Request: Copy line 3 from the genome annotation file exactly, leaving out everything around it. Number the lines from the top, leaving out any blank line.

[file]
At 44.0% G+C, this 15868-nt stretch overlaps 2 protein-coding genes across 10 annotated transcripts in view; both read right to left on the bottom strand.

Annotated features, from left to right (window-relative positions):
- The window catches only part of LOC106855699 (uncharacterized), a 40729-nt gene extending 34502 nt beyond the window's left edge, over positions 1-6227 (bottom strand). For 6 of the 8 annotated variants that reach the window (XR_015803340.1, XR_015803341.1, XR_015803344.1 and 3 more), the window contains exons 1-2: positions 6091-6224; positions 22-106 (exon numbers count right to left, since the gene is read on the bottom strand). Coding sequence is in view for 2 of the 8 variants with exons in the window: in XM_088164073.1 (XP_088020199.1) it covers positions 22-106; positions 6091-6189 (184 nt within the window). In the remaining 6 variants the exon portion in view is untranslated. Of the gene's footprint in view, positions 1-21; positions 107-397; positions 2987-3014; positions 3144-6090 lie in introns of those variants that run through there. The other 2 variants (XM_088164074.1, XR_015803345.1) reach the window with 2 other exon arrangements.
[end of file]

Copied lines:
- The window catches only part of LOC106855699 (uncharacterized), a 40729-nt gene extending 34502 nt beyond the window's left edge, over positions 1-6227 (bottom strand). For 6 of the 8 annotated variants that reach the window (XR_015803340.1, XR_015803341.1, XR_015803344.1 and 3 more), the window contains exons 1-2: positions 6091-6224; positions 22-106 (exon numbers count right to left, since the gene is read on the bottom strand). Coding sequence is in view for 2 of the 8 variants with exons in the window: in XM_088164073.1 (XP_088020199.1) it covers positions 22-106; positions 6091-6189 (184 nt within the window). In the remaining 6 variants the exon portion in view is untranslated. Of the gene's footprint in view, positions 1-21; positions 107-397; positions 2987-3014; positions 3144-6090 lie in introns of those variants that run through there. The other 2 variants (XM_088164074.1, XR_015803345.1) reach the window with 2 other exon arrangements.